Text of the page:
submitted: April 30, 1984.
COMMONWEALTH OF PENNSYLVANIA
SCOTT R. ANWYLL, APPELLANT
No. 1348 Philadelphia, 1983, Appeal from the Judgment of Sentence of the Court of Common Pleas of Northampton County, Pennsylvania, Criminal Division, dated April 5, 1983, at Nos. 281 & 461 of 1982.
Thomas W. Houser, Bethlehem, for appellant.
Daniel G. Spengler, Assistant District Attorney, Bethlehem, for Commonwealth, appellee.
Spaeth, President Judge, and Wieand and Cirillo, JJ.
Author: Per Curiam
[ 333 Pa. Super. Page 455]
This is an appeal from judgment of sentence following appellant's plea of guilty to three counts of forgery. We affirm.
Before we consider the merits, we must consider whether we have jurisdiction to hear this appeal. Appellant was sentenced on April 5, 1983, and did not file his notice of appeal until May 9, 1983. The appeal therefore appears untimely, Pa.R.A.P. 903(a), and although no party has raised the issue of timeliness, we may do so sua sponte. Commonwealth v. Fisher, 321 Pa. Super. 534, 468 A.2d 1117 (1983).
At the time of sentencing the trial court stated:
You have a right to file a petition within ten days from today to review this sentencing proceeding to determine whether the sentence is beyond the maximum penalty authorized by law and whether the sentence is proper under the Sentencing Guidelines the court is required to follow. If your petition to review this sentence is denied, you then have thirty days to file an appeal with the Superior Court of Pennsylvania. That appeal must be filed within thirty days from today or within thirty days after your petition to review the sentence has been disposed of.
N.T. Sentencing at 11.
This statement was erroneous since a petition for reconsideration does not extend the time for taking an appeal. See, Commonwealth v. Jones, 307 Pa. Super. 558, 453 A.2d 1028 (1982).
Appellant did timely file a petition for reconsideration of sentence, and on April 26, 1983, the court entered an order denying it. On May 9, 1983, i.e., within thirty days of the denial of the petition for reconsideration but not within thirty days of the sentence, appellant filed a notice of appeal to this Court. The notice stated that it was from the
[ 333 Pa. Super. Page 456]
trial court's order of April 26th denying the petition for reconsideration.
This appeal was out of time. When an Act of Assembly fixes the time within which an appeal may be taken, a court may not extend time for appeal. Commonwealth v. Englert, 311 Pa. Super. 78, 457 A.2d 121 (1983). The mere fact that the trial court purported to extend the time for appeal to thirty days after the disposition of the motion for reconsideration under Pa.R.Crim.P. 1410 did not affect the running of the time for appeal. Commonwealth v. Leonard, 308 Pa. Super. 292, 454 A.2d 136 (1982). The best practice, when granting a petition for reconsideration, is to vacate the sentence in question, Pa.R.Crim.P. 1410, Comments, but the court did not do that.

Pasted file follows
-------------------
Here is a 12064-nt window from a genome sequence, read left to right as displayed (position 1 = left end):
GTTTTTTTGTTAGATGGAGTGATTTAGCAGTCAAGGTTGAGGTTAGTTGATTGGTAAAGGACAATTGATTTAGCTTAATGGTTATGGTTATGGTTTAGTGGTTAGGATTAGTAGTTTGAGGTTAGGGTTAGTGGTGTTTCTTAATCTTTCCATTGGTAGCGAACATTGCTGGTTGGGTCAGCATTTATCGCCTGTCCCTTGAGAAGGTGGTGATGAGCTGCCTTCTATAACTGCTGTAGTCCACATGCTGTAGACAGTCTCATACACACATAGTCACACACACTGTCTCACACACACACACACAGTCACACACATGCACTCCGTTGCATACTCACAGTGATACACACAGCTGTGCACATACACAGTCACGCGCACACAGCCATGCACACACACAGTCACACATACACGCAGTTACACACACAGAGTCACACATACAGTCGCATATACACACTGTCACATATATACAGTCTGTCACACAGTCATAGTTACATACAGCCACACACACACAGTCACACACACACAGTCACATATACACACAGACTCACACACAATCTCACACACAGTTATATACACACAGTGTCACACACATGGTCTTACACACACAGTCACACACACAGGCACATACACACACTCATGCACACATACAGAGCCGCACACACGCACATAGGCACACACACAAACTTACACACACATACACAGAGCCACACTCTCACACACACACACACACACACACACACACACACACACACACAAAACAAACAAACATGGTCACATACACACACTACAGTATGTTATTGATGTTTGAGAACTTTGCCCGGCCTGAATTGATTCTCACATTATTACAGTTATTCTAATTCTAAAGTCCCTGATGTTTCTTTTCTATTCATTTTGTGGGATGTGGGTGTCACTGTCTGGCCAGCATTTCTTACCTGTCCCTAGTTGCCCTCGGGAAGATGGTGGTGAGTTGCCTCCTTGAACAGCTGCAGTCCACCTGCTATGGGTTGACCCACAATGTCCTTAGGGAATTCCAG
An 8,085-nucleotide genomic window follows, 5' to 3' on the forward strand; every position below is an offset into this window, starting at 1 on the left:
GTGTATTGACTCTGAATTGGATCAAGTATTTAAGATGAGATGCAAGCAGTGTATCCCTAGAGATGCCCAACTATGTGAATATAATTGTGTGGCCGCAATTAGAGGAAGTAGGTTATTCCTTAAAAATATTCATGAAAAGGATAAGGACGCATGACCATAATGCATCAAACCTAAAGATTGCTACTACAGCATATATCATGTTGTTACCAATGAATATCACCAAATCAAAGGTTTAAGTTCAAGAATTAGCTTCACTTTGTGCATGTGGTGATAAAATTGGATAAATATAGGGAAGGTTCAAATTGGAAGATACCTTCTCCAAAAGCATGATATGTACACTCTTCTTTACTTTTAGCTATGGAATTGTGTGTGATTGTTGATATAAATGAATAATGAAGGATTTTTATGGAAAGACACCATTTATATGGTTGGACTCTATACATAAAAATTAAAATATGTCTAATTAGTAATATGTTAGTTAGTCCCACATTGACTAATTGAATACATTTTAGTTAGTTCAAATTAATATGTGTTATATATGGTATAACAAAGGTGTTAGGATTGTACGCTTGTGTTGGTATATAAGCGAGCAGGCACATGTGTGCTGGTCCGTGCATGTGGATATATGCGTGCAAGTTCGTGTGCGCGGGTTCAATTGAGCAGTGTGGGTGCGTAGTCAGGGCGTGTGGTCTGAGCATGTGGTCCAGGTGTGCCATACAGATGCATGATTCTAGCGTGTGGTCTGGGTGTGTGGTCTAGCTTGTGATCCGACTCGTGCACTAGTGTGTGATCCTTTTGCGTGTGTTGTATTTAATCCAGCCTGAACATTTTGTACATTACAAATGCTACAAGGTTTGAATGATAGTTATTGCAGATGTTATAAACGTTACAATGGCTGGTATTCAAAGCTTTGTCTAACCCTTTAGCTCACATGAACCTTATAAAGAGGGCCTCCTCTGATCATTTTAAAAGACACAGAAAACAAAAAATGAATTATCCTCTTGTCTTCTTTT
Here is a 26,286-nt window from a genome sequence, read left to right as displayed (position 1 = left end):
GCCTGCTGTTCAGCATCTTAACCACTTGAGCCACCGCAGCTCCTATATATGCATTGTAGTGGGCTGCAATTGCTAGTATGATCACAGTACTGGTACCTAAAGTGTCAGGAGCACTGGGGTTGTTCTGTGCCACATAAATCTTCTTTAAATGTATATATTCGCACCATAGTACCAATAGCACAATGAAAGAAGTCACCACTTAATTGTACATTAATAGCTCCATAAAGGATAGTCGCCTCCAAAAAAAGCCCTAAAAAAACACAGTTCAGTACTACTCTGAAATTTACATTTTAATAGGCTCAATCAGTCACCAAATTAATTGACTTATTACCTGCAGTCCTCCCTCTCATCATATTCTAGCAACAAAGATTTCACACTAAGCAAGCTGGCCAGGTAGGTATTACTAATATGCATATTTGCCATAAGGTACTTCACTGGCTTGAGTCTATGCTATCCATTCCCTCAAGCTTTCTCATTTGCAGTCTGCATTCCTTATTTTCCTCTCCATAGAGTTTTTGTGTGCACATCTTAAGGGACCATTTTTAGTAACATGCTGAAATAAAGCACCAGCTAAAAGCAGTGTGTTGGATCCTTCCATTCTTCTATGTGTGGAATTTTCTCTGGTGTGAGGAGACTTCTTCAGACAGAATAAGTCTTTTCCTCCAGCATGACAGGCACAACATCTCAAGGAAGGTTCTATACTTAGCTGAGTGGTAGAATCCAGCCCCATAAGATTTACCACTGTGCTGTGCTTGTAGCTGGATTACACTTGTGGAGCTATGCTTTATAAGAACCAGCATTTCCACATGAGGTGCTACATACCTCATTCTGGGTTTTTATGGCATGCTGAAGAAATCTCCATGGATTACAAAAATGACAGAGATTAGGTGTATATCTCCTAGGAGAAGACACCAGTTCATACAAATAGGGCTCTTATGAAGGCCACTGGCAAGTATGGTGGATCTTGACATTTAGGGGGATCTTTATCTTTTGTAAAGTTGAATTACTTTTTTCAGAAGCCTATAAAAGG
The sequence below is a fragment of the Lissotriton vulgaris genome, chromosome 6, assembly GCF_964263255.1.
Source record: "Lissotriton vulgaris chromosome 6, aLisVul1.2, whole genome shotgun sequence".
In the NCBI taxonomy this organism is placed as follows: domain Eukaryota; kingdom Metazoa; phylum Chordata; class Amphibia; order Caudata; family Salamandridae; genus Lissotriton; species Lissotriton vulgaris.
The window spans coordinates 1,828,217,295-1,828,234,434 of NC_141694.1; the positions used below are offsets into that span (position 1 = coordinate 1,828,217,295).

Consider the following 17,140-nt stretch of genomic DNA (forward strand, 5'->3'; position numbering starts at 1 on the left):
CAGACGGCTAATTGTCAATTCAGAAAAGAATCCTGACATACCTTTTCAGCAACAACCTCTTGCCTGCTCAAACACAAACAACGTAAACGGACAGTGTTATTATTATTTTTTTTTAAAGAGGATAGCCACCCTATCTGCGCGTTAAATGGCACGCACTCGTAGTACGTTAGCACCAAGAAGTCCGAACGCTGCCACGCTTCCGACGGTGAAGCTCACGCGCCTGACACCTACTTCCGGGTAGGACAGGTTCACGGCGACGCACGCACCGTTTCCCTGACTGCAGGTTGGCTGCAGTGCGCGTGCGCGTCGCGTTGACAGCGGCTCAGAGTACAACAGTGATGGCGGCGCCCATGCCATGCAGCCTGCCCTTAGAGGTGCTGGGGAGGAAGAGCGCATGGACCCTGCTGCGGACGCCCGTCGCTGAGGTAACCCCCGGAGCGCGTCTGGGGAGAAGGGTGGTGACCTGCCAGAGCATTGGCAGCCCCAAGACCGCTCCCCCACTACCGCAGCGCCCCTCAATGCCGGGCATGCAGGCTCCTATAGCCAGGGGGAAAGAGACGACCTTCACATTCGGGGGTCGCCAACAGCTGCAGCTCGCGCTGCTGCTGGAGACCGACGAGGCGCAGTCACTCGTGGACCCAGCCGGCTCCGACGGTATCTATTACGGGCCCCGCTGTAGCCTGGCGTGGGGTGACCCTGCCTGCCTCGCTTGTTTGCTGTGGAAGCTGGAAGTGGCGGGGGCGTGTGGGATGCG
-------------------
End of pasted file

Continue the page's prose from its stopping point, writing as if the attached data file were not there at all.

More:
Nevertheless, we will not quash the appeal as untimely. Given the trial court's misstatement of the appeal period, appellant's failure to appeal on time would appear to be the result of a breakdown in the court's operation. See, Commonwealth v. Englert, supra. In these circumstances we might remand with instructions to permit appellant to file his appeal nunc pro tunc, but to save judicial time, we will not remand but will regard the appeal as though filed nunc pro tunc and will consider it on the merits.
Appellant contends on appeal that his concurrent sentences of not less than 2 nor more than 5 years imprisonment are excessive. He argues that the court should have imposed a sentence of partial confinement because much of his prior criminal activity, including the present offenses, was related to his drug usage, for which he has sought rehabilitation; because no one was physically hurt by his crimes; and because a period of total confinement will not serve his rehabilitative needs. Appellant suggests in fact that this case would be appropriate for dismissal under Pa.R.Crim.P. 314.*fn1
[ 333 Pa. Super. Page 457]
In Pennsylvania, trial judges are vested with broad discretion in sentencing, and a sentence will not be reversed absent an abuse of that discretion. In order to constitute an abuse of discretion, a sentence must either exceed statutory limits or be manifestly excessive. Commonwealth v. Black, 321 Pa. Super. 44, 45, 467 A.2d 884, 885 (1983).
The sentences imposed in this instance were within the statutory limits, for felonies of the second degree. 18 Pa.C.S.A. § 1103(2).
With respect to whether the sentences were excessive: Appellant admitted to having a long history of alcohol and drug abuse, N.T. Sentencing at 2, and to leaving a drug rehabilitation program prior to completion. Id. at 3. He had previously been convicted of forgery and various narcotics offenses and had violated his parole on four occasions. Id. at 7-8. Appellant was 32 years old at sentencing, single with no children, had been unemployed for two years, and had briefly attended college. Id. at 8. The sentencing court noted appellant's remorsefulness, but also that the present offenses were unprovoked, harmed others, and were felonies. Id. at 9-10. The court stated that total confinement was necessary, stressing the undue risk that appellant would commit another crime during a period of probation or partial confinement, appellant's need for institutionalized treatment, the necessity of deterring him from further crime, and the fact that a lesser sentence would depreciate the serious nature of the crimes. Id.
It is evident that the trial court gave adequate consideration to the statutory guidelines for sentencing and imposed sentence consistent with the gravity of the offenses, the protection of the public, and the rehabilitative needs of appellant. Commonwealth v. Wicks, 265 Pa. Super. 305, 401 A.2d 1223 (1979). We therefore find that the trial court did not abuse its discretion.